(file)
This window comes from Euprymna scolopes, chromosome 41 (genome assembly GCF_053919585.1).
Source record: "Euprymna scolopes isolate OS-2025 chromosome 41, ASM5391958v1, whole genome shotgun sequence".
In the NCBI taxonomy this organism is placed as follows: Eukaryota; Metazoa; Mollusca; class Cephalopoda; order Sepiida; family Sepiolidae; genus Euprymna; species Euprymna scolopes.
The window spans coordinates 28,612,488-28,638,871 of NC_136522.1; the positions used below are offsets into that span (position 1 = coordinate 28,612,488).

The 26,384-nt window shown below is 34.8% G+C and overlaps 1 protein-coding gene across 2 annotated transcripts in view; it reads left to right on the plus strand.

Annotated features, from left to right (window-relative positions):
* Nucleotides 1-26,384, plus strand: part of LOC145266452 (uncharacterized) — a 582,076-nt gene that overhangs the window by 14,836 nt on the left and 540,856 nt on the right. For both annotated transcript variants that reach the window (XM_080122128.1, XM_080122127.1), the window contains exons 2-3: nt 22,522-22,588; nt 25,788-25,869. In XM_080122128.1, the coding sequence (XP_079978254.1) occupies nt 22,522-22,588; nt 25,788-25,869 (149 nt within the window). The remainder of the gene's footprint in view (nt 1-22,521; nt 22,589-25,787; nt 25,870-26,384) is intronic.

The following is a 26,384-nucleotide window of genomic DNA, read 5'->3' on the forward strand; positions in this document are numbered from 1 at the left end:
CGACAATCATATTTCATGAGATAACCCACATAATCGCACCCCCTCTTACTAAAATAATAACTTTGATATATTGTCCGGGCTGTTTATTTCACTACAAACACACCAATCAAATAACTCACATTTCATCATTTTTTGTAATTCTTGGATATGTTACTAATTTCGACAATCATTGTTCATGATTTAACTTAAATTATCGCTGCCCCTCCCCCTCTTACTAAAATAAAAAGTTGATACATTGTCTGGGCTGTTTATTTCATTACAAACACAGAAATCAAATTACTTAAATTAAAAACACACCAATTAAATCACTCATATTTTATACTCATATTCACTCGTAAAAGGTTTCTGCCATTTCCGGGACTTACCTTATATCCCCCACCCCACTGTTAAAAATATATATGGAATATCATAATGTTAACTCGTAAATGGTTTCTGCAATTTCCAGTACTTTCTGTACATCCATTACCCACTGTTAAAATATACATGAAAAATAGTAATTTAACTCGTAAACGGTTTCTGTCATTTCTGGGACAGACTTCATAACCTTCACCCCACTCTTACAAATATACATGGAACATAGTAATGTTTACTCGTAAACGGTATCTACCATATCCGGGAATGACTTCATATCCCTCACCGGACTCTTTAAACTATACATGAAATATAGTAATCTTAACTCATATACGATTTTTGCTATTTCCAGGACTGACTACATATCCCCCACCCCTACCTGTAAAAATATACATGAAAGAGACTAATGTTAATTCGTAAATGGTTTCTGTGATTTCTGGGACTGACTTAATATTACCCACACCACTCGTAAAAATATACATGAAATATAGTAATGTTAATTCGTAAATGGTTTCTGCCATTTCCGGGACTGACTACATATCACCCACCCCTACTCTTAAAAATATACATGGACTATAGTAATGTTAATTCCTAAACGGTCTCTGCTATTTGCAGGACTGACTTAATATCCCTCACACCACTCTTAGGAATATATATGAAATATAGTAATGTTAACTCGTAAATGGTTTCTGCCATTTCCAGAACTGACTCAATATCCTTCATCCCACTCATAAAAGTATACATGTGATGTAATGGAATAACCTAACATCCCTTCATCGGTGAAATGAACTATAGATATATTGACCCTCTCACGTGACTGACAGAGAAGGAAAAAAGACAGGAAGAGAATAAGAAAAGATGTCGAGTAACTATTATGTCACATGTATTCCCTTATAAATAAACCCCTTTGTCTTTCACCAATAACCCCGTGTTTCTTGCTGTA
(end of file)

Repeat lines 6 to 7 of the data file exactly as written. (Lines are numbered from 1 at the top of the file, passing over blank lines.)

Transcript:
Annotated features, from left to right (window-relative positions):
* Nucleotides 1-26,384, plus strand: part of LOC145266452 (uncharacterized) — a 582,076-nt gene that overhangs the window by 14,836 nt on the left and 540,856 nt on the right. For both annotated transcript variants that reach the window (XM_080122128.1, XM_080122127.1), the window contains exons 2-3: nt 22,522-22,588; nt 25,788-25,869. In XM_080122128.1, the coding sequence (XP_079978254.1) occupies nt 22,522-22,588; nt 25,788-25,869 (149 nt within the window). The remainder of the gene's footprint in view (nt 1-22,521; nt 22,589-25,787; nt 25,870-26,384) is intronic.